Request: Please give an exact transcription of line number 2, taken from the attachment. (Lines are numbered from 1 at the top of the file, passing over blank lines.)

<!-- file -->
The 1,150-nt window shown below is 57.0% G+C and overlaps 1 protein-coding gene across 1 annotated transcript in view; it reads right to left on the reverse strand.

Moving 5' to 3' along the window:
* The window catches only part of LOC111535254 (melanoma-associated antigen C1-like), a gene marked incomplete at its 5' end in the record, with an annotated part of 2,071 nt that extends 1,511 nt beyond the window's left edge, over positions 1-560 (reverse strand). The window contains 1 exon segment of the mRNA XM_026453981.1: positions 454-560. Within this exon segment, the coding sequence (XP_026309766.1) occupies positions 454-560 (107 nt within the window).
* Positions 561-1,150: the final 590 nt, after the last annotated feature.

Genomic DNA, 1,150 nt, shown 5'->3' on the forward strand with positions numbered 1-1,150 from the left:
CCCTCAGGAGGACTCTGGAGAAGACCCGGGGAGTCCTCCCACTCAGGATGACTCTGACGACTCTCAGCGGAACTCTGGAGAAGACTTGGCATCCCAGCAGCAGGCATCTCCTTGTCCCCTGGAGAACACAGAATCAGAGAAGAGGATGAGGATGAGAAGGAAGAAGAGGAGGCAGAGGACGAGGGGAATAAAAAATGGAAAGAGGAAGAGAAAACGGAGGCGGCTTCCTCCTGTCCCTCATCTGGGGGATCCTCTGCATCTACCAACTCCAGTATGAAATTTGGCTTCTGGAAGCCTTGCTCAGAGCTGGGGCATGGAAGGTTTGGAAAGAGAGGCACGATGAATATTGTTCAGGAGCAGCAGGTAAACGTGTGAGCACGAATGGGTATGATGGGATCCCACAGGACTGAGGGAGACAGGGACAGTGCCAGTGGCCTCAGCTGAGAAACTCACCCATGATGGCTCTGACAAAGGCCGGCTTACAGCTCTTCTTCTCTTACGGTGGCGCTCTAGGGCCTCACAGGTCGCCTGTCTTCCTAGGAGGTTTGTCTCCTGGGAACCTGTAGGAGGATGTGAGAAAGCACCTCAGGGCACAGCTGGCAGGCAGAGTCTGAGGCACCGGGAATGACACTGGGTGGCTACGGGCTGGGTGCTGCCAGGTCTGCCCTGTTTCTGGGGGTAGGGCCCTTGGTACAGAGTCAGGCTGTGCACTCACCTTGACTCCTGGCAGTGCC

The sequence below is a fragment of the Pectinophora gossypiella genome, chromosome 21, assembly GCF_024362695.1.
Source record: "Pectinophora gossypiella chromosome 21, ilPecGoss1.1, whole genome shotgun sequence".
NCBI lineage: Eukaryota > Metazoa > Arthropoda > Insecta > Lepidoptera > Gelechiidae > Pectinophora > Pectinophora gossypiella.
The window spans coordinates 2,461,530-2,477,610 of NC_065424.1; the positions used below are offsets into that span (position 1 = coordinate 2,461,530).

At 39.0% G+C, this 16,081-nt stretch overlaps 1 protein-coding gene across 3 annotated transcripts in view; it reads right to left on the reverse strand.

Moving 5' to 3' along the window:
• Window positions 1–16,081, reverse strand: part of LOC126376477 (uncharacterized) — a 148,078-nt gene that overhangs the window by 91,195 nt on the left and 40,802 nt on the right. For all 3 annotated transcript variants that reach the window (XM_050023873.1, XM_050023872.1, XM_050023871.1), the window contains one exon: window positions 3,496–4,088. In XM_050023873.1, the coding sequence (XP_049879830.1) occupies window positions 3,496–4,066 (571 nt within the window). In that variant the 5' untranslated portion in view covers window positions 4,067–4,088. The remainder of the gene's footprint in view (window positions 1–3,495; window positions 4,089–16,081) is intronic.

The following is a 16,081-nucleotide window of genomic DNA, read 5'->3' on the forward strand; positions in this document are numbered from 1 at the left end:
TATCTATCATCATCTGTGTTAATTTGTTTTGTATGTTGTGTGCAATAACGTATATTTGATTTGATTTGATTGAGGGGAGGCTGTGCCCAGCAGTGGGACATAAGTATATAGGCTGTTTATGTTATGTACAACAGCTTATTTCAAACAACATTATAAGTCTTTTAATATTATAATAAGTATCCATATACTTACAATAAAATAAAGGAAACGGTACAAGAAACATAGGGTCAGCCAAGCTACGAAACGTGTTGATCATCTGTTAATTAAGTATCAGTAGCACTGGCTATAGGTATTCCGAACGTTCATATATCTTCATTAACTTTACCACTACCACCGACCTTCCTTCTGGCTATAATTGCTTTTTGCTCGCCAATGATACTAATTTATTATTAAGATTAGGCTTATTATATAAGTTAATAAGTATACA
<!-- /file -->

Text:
Moving 5' to 3' along the window: